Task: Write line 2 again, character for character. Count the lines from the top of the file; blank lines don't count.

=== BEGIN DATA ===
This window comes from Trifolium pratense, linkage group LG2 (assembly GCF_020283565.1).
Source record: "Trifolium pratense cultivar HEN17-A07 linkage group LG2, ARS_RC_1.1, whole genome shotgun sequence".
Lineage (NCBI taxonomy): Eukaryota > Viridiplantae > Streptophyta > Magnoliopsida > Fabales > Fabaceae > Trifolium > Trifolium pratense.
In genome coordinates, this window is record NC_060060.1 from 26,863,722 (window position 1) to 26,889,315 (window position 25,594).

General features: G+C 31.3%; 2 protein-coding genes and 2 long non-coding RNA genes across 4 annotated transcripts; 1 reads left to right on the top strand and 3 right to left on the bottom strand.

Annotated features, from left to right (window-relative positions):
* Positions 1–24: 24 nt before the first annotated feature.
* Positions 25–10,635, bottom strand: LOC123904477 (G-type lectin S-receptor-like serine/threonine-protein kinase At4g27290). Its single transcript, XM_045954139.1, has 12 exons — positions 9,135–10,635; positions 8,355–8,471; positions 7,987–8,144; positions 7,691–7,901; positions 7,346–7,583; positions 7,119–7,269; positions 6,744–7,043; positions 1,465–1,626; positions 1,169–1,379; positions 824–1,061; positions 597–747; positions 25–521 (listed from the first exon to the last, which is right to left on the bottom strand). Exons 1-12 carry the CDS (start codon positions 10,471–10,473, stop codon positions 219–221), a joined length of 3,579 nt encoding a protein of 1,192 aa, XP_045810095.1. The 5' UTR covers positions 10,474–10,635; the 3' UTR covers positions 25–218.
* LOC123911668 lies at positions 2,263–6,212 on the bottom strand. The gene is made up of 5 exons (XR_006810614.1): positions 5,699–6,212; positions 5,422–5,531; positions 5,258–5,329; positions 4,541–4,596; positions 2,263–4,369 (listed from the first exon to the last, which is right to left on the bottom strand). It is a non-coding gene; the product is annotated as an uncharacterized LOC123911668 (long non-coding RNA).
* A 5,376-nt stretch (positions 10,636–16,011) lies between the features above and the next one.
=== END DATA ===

Source record: "Trifolium pratense cultivar HEN17-A07 linkage group LG2, ARS_RC_1.1, whole genome shotgun sequence".